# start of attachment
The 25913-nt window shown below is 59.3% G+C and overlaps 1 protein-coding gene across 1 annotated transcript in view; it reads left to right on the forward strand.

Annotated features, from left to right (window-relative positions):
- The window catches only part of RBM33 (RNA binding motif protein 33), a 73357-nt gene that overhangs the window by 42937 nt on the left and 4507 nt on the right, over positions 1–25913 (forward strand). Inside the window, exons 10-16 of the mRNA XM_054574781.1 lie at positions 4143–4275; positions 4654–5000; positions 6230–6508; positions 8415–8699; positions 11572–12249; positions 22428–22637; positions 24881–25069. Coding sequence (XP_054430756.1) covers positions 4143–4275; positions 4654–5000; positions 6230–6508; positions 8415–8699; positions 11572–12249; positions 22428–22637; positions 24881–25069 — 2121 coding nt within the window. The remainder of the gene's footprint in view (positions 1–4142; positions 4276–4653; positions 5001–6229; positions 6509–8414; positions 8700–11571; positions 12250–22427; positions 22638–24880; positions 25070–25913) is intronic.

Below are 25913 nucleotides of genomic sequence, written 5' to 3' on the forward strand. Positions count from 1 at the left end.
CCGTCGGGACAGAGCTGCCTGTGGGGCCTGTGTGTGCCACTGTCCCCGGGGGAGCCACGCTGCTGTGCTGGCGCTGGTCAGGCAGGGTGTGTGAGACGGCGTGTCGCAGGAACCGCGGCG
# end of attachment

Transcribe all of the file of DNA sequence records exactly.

The 25913-nt window shown below is 59.3% G+C and overlaps 1 protein-coding gene across 1 annotated transcript in view; it reads left to right on the forward strand.

Annotated features, from left to right (window-relative positions):
- The window catches only part of RBM33 (RNA binding motif protein 33), a 73357-nt gene that overhangs the window by 42937 nt on the left and 4507 nt on the right, over positions 1–25913 (forward strand). Inside the window, exons 10-16 of the mRNA XM_054574781.1 lie at positions 4143–4275; positions 4654–5000; positions 6230–6508; positions 8415–8699; positions 11572–12249; positions 22428–22637; positions 24881–25069. Coding sequence (XP_054430756.1) covers positions 4143–4275; positions 4654–5000; positions 6230–6508; positions 8415–8699; positions 11572–12249; positions 22428–22637; positions 24881–25069 — 2121 coding nt within the window. The remainder of the gene's footprint in view (positions 1–4142; positions 4276–4653; positions 5001–6229; positions 6509–8414; positions 8700–11571; positions 12250–22427; positions 22638–24880; positions 25070–25913) is intronic.

Below are 25913 nucleotides of genomic sequence, written 5' to 3' on the forward strand. Positions count from 1 at the left end.
CCGTCGGGACAGAGCTGCCTGTGGGGCCTGTGTGTGCCACTGTCCCCGGGGGAGCCACGCTGCTGTGCTGGCGCTGGTCAGGCAGGGTGTGTGAGACGGCGTGTCGCAGGAACCGCGGCG